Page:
Postcard from... Brussels

A demonstrator stands firm outside a government building in China’s Yunnan province

Campaigners in China challenge authorities over environmental impact of planned petrochemical plant

Fears over proposed refinery in southern city of Kunming attracts thousands of protesters

GCSE and A-Level grading this summer could be as chaotic as last year because quality of marking is still poor, leading school heads warn

School headmaster says major issue of shoddy marking needs to be tackled

Michael Gove sought to criticise teaching standards

Dumbing down, Minister? Michael Gove gets his educational facts from marketing surveys for Premier Inn and UKTV Gold

Education Secretary’s attack on lack of pupils’ knowledge not based on any academic research

Peter Mandelson has warned Labour over trade union influence

Peter Mandelson warns Labour over trade union influence

Former minister says too many candidate selection processes are 'in the hands of one union at worst or a couple at best'

Ambulance queues have left thousands outside A&E for more than 30 minutes

Demand on A&E departments is 'out of control', warns health regulator

Demand on NHS accident and emergency departments is “out of control” and “totally unsustainable”, the head of the health and social care regulator has warned.

The majority of people surveyed between the ages of 18 and 34 support more housebuilding in the countryside

Grand designs for more homes in countryside leave public unconvinced

Poll for 'The Independent' shows half of voters reject Coalition initiative to solve housing crisis

Only one in five people expects to be better off in two years' time

Deep pessimism among the public about the length and depth of the economic downturn is revealed today by a poll which finds that only one person in five expects to be better off in two years’ time.

Ukip in chaos after leaked emails threaten to derail party on eve of election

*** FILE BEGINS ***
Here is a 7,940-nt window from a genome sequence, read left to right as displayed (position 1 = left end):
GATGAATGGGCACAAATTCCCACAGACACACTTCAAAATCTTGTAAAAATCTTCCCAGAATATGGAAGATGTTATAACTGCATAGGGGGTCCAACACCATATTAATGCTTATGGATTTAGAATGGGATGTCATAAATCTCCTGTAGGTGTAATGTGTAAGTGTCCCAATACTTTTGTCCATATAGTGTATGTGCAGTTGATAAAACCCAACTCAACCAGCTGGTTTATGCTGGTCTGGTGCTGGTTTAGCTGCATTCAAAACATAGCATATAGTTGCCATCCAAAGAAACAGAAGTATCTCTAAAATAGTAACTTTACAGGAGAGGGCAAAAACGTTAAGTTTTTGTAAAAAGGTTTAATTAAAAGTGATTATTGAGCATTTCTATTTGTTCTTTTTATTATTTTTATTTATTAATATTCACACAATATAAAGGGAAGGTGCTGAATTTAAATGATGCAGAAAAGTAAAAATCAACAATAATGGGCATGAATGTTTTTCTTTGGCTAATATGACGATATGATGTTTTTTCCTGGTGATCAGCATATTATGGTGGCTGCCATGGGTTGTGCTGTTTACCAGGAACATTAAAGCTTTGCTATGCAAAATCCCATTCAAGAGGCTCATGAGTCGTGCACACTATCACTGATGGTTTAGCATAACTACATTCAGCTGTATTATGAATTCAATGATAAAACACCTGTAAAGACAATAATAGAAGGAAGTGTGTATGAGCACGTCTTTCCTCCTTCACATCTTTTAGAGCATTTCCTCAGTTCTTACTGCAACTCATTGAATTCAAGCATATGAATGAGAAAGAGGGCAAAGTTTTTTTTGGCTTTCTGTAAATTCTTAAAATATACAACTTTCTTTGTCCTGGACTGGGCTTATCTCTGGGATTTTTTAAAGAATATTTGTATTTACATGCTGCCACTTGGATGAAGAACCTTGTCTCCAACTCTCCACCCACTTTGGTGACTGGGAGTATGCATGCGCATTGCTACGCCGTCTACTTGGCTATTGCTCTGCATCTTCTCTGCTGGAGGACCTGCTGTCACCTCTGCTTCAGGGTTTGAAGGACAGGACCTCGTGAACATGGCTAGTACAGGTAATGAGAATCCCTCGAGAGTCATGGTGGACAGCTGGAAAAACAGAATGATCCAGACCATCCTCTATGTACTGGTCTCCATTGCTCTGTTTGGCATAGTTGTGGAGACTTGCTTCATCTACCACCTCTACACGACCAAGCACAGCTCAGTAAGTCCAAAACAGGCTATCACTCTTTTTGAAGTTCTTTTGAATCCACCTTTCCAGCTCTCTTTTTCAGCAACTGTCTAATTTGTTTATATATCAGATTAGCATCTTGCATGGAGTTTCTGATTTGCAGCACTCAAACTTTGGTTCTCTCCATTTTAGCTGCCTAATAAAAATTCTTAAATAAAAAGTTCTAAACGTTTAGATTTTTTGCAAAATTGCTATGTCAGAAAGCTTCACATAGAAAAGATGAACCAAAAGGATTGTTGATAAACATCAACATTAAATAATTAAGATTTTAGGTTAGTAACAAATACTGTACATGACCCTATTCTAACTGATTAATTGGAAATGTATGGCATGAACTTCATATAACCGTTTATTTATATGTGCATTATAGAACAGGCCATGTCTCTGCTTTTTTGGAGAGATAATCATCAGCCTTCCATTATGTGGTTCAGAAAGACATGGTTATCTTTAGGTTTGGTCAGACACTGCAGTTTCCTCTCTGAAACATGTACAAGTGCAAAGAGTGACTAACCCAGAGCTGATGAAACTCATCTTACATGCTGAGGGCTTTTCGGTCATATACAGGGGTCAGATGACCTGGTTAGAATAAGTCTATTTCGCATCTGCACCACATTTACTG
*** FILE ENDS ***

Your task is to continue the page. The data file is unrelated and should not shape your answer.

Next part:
Ukip’s ability to vet its own election candidates has come under intense questioning after a series of embarrassing leaked emails, campaign trail blunders, and allegedly racist and homophobic comments from their would-be councillors ahead of local elections this week.

Free school meals could soon be scrapped and people paid to look after elderly neighbours as councils take desperate measures to deliver a “tidal wave” of spending cuts

Free school meals may be scrapped by councils under 'tidal wave' of cuts

Think-tank warns of 'a tidal wave of cuts that makes the 1980s look like a day at the beach'

Lord Butler himself was asked to investigate two cases of potential ministerial misconduct

Lord Butler: 'Civil servants should not investigate MPs'

Britain’s most senior civil servants should no longer be asked to investigate accusations of ministerial misconduct because they do not have the “powers” to get to the truth, the former Cabinet Secretary, Lord Robin Butler, has suggested.

The Education Secretary, Michael Gove

School pupils will be taught too much politics under Michael Gove's new curriculum, says Cambridge professor

Proposed changes include more chronological approach to history and a more British perspective

Nicolas Maduro has a 10 point lead in the polls

Henrique Capriles accuses Venezuelan state media of bias in favouring political rival

Henrique Capriles has hit out at the overwhelming bias of the Venezuelan state media, claiming that the VTV channel alone has given 46 hours and 43 minutes of coverage to Nicolas Maduro since the former bus driver became acting President after the death of Hugo Chavez on 8 March. Over the same period, Mr Capriles claimed he received just one minute and 18 seconds of airtime.

Editorial: Enforce the minimum wage to make work pay

It was Bill Clinton who, as US President, summed up what he called the old idea of the American Dream that “if you work hard and play by the rules, you ought to have a decent life”. But that sentiment applies not only to America and not just to a dream. It should be the guiding principle of any government worth the name.

Postgrad diary: 'I gather perspectives on our recent history'

Until recently, the popular image of a postgraduate history student might have been a lone figure in a library, poring over weighty tomes. While that style of study still exists in many places – and with good reason – it's not what Peter Quigley is doing for his MA in public history at Royal Holloway, University of London. He's more likely to be seen on London's streets with a digital recorder in hand, interviewing people and then editing soundbites for a website providing eye-witness accounts of historical events.

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